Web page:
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Suddenly, there are a lot of questions about Lydia Ko, whose tenure at No. 1 on the Rolex Ranking began in October 2015. Shaky play at the end of 2016 led to a split with David Leadbetter and sees her entering 2017 having switched club companies while still deciding on a new teacher and a new caddie. Ko is also altering her swing, modifying the steep backswing plane and “drop in” move starting down that Leadbetter advocated. The 19-year-old says she wants to “own” her new action (and hopefully get a little longer). With her driver, Ko is giving up yards to the 3-wood of No. 2 Ariya Jutanugarn, 21, who won five times in 2016 and was POY. Seven South Koreans take up spots from No. 3 through No. 12, with the only American in the mix, Lexi Thompson at No. 5, with a presence that has been more prominent on Instagram than at the top of leader boards.

Does Donald Trump being POTUS help golf?

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It would appear so, but for more specifics, check out the upcoming special issue of Golf Digest. As far as professional golf, it would be an upset not to see President Trump at the Presidents Cup in September at Liberty National in Jersey City, N.J. The matches will require only quick hops from either Trump Tower or Trump National Bedminster. Will Trump support the PGA Tour after officials moved the WGC from Trump Doral to Mexico? Stay tuned on Twitter.

How deep can Bernhard Langer go?

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He turns 60 in August. He finished 2016 with four more PGA Tour Champions victories to bring his career total to 29, tying Lee Trevino for second all time. Langer needs 16 more wins to catch Hale Irwin’s 45, a number thought to be as remote as Byron Nelson’s 18 wins in 1945. But this is Langer we’re talking about, who says, “I don’t think the drive will ever go away.” The past three years, Langer has been first on the tour in scoring, greens in regulation and money. “I believe I can still get better,” he says, and maybe he can. The body looks the same. The putter still works. No one in golf today is better at figuring it all out.

Is Keith Pelley an innovator or a carnival barker?

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The European Tour CEO is all about disruption, with an emphasis on making pro golf more entertaining and accessible. Just a few of his ideas for tournaments include a shot clock, loud music, microphones on the players, and letting them wear shorts.  He’s talked about events that last 90 minutes in which players carry five clubs and play six holes of match play, with sudden death being decided by closest to the pin. Can any of it happen? The career marketer with the electric blue frames represents an underdog tour that’s ready for change. Pelley might flame out, but he looks more like the right guy at the right time.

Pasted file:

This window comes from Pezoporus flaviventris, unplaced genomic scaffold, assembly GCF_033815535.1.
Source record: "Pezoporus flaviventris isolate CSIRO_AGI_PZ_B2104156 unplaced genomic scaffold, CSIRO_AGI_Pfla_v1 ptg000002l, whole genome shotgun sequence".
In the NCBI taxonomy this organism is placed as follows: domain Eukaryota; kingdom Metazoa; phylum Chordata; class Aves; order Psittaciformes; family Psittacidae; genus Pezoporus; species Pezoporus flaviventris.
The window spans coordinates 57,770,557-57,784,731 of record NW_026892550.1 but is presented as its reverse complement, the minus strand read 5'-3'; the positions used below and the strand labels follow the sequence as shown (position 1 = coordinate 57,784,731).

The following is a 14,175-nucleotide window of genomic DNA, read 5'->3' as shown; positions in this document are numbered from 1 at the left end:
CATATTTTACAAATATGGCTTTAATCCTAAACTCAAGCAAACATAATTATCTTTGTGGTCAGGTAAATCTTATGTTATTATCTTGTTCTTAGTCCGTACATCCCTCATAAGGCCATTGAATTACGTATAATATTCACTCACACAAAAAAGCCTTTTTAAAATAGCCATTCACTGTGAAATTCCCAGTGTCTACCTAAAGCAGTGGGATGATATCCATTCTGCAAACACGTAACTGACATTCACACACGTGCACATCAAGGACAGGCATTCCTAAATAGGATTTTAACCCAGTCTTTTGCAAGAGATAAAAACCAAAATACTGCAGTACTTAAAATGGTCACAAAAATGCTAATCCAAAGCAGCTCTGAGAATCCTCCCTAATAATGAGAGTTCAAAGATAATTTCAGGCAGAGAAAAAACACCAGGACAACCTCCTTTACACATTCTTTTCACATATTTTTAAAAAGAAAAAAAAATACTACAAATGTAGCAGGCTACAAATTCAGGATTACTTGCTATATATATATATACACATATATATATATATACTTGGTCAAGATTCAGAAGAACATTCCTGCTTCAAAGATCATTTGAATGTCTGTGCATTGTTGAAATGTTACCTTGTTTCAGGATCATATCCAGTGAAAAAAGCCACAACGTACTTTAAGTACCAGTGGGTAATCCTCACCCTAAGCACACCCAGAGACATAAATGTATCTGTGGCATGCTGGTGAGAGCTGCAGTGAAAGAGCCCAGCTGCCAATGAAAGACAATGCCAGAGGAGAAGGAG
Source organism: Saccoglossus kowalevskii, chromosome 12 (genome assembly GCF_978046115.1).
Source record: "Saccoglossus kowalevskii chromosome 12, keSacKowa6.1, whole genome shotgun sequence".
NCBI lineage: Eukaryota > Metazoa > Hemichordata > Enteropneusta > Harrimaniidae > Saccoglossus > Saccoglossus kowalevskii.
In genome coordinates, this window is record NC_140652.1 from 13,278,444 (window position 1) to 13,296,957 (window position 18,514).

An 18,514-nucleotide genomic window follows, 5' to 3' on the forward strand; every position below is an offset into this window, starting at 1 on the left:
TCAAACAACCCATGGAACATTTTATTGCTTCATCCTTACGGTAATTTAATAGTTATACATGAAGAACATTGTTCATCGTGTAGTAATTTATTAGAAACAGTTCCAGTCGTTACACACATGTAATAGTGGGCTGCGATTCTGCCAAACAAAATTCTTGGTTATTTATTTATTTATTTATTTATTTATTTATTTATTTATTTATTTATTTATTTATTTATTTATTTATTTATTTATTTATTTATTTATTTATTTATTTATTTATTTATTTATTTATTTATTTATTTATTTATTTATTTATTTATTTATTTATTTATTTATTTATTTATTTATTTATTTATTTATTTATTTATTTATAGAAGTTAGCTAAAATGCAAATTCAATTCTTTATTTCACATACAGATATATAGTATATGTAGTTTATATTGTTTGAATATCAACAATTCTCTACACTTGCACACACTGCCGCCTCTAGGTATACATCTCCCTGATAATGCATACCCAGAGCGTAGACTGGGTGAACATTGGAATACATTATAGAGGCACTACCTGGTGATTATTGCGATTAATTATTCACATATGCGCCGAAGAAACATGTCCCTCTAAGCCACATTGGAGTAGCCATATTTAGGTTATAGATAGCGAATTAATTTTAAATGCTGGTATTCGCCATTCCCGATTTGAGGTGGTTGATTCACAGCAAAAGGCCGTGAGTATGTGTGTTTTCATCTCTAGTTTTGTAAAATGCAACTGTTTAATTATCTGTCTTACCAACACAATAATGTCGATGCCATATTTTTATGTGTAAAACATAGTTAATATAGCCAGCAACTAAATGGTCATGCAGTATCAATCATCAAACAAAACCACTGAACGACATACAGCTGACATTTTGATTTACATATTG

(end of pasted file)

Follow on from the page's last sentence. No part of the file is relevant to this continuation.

What does Bubba want?

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Or maybe, what doesn’t he already have? In his new hometown of Pensacola, Fla., alone, he’s got a candy store, a car dealership and part ownership in the minor-league baseball team, not to mention aspirations to run for mayor. He also just signed with Volvik to play not only a pink ball but a green one at the Masters. But here’s what Bubba doesn’t have: enough wins for a player of his genius ability. How about quit being happy about being assistant Ryder Cup captain and start getting mad about not having more victories, and work on that putter? Saying you’re satisfied with 10 career victories is underachieving.

What will Phil do next?

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Whatever it is, he needs to do it quick. Phil will be 47 in June, and he enters this year recovering from not one but two umbilical hernia surgeries. Mickelson has overcome psoriatic arthritis, most notably by winning the 2013 Open Championship at Muirfield, but that was also his last victory. His six top-fives last year were impressive, as was his performance in the Ryder Cup, but The Thrill at this stage hopes to use whatever bullets he has left for a major, ideally the U.S. Open to complete the career Grand Slam.